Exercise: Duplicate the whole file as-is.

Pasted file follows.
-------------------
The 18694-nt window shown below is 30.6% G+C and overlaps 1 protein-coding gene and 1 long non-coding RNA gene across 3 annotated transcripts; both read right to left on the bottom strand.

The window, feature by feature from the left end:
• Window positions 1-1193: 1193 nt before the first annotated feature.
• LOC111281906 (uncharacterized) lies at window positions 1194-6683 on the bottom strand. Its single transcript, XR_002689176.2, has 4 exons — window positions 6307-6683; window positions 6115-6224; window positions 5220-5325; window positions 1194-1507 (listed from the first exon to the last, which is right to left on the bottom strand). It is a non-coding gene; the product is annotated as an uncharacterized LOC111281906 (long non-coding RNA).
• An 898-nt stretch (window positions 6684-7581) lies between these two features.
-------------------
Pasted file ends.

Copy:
The 18694-nt window shown below is 30.6% G+C and overlaps 1 protein-coding gene and 1 long non-coding RNA gene across 3 annotated transcripts; both read right to left on the bottom strand.

The window, feature by feature from the left end:
• Window positions 1-1193: 1193 nt before the first annotated feature.
• LOC111281906 (uncharacterized) lies at window positions 1194-6683 on the bottom strand. Its single transcript, XR_002689176.2, has 4 exons — window positions 6307-6683; window positions 6115-6224; window positions 5220-5325; window positions 1194-1507 (listed from the first exon to the last, which is right to left on the bottom strand). It is a non-coding gene; the product is annotated as an uncharacterized LOC111281906 (long non-coding RNA).
• An 898-nt stretch (window positions 6684-7581) lies between these two features.